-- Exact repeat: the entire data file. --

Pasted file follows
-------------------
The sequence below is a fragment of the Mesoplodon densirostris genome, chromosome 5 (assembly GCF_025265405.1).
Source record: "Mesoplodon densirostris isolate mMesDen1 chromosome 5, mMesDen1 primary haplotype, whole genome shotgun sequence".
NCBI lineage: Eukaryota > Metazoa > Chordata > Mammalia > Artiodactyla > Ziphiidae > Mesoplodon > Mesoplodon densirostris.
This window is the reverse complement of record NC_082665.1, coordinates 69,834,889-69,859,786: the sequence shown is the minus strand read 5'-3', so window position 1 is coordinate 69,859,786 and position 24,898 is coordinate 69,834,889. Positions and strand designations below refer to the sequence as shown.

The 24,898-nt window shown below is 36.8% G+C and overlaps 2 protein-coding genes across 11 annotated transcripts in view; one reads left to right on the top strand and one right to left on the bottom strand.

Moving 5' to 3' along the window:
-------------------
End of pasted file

The sequence below is a fragment of the Mesoplodon densirostris genome, chromosome 5 (assembly GCF_025265405.1).
Source record: "Mesoplodon densirostris isolate mMesDen1 chromosome 5, mMesDen1 primary haplotype, whole genome shotgun sequence".
NCBI lineage: Eukaryota > Metazoa > Chordata > Mammalia > Artiodactyla > Ziphiidae > Mesoplodon > Mesoplodon densirostris.
This window is the reverse complement of record NC_082665.1, coordinates 69,834,889-69,859,786: the sequence shown is the minus strand read 5'-3', so window position 1 is coordinate 69,859,786 and position 24,898 is coordinate 69,834,889. Positions and strand designations below refer to the sequence as shown.

The 24,898-nt window shown below is 36.8% G+C and overlaps 2 protein-coding genes across 11 annotated transcripts in view; one reads left to right on the top strand and one right to left on the bottom strand.

Moving 5' to 3' along the window: